Editor's note: The Indian rupee has crashed past the 72-mark against US dollar and continues to be on a roller coaster ride. The sudden fall has caught the government and off central bank off-guard. High volatility in global crude oil prices and ballooning current account deficit figures back home have been blamed for Rupee's free fall. Does rupee at 72 rings alarm bells to the Indian economy or is there an opportunity in the currency crisis as Narendra Modi government claims? This is the second part in a series in Firstpost where experts examine the economic impact of Rupee fall
This year has not been particularly exceptional for the world economy, except for the United States. To put it differently, the latter has performed well economically at the cost of the rest of the world. First, due to the rising possibility of a Donald Trump-induced trade war with China, and second, as a result of a tightening monetary policy by the United States, a substantial flow of American dollars has ensued out of other economies. Emerging markets have taken a damning hit. The Indian rupee has been no exception to the trend; breaching a low of 72 against the dollar for the first time in its history.
Even though the Indian currency is not an anomaly, it has been the worst-performing currency in Asia after losing about 10 percent of its value since the beginning of this year. Meanwhile, other non-Asian emerging market currencies have put up an even poorer performance. Most significantly the Turkish lira, the Argentine peso and the South African rand have lost their value owing to a serious loss in confidence among investors.
Undoubtedly, domestic factors have played a crucial role in the weakening of these currencies, but the significance of the strengthening dollar cannot be downplayed. The vulnerable Third World economies are not alone in being adversely impacted by the large-scale capital outflow of US dollars. In fact, even the advanced economies have been slowing down this year. America is the sole G7 country that is expected to grow faster this year than the last.
Economists often like to argue that a depreciating currency is not exactly problematic as it encourages a country’s exports. A weaker currency keeps the costs of domestic goods cheaper in the world markets and keeps overseas competition at bay. China is accused of deliberately keeping its currency undervalued to fuel its export-led growth in the past.
A recent International Monetary Fund (IMF) analysis even suggested that a significant currency depreciation to the tune of at least 13 percent by the advanced economies or 20 percent by the emerging economies can drive export volumes up by 10 percent over five years. These findings make the prospect of currency depreciation quite unproblematic. But the same analysis adds a caveat that the benefits from a weaker currency can only accrue when the economy is not running at full capacity; a situation which arises in times following a recession.
In the Indian case, there remains some scope for capacity expansion, which hit a two-year high of 75.2 percent in March 2018 as per Reserve Bank of India (RBI) data. So, the economy can make export gains from a depreciating rupee over the next few years. However, one needs to be wary of making sweeping generalisation from studies like the one done by the IMF. The nature of Indian exports is such that one-to-one gains cannot be made from a depreciating rupee. The Indian service industry can barely benefit from such depreciation because the industry tends to be highly price insensitive.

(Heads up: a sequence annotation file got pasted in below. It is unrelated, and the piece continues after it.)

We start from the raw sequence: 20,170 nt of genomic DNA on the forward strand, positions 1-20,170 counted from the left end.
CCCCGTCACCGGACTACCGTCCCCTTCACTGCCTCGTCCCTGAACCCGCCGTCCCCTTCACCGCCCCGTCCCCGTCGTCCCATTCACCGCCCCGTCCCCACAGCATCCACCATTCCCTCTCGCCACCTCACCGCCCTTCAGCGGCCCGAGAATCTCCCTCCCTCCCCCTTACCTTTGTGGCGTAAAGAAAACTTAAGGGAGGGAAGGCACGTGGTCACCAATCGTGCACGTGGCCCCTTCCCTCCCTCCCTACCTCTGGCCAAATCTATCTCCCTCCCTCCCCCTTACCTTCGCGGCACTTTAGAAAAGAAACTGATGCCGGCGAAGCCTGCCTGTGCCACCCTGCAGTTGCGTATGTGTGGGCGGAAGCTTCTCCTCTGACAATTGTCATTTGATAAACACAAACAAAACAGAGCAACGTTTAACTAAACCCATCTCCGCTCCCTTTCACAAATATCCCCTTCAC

Second, as currency depreciation is not unique to India, the country’s domestic exports might not be as attractive in the global markets. Third, the world economies have become more protectionist in nature of late. So, prospects of an expansion in Indian exports seem quite bleak in the near future. Keeping these factors in mind, it is quite naïve of the government to make claims that the recent currency depreciation has a silver lining.
That being said, the world economies also need to come together to delink themselves from the cycle of American monetary policies. The US dollar-led financial world order is flawed in the sense that it takes away the monetary independence of the central banks around the world. Nations had collectively decided to peg their currencies to the dollar decades ago as the stability of the currency had insulated their economies from volatility and allowed them to trade on a common unit. But after the dollar’s surge since 2011, it has lost that utility. The world might be better off to trade in its own currencies. Since that might become too cumbersome, shifting to another stable common currency might have a greater appeal. The IMF’s Special Drawing Rights (SDR), which is an aggregation of the five major currencies of the world, is the closest alternative.
Along with ushering in a spirit of international cooperation on the financial front, India also needs to put its own house in order. A large part of the country’s macroeconomic vulnerability arises from an excessive import dependence on crude oil. To address this limitation, India requires a significant push on domestic oil exploration and production. Efforts on this front have been lacking in the last two decades. Also, the country needs to debunk the belief that currency depreciation will eventually drive exports and improve the productivity of the utilisation of its resources. The gap between Indian labour and capital productivity has been widening against advanced countries like the United States when it should have been the opposite. Such concerning trends should be at the centre of the country’s policy debates. Only then will periodic blips in currency become a non-issue.
(Amit Kapoor is chair, Institute for Competitiveness. He can be contacted at email@example.com and tweets @kautiliya. Chirag Yadav is senior researcher, Institute for Competitiveness).
Updated Date: Sep 10, 2018 09:48 AM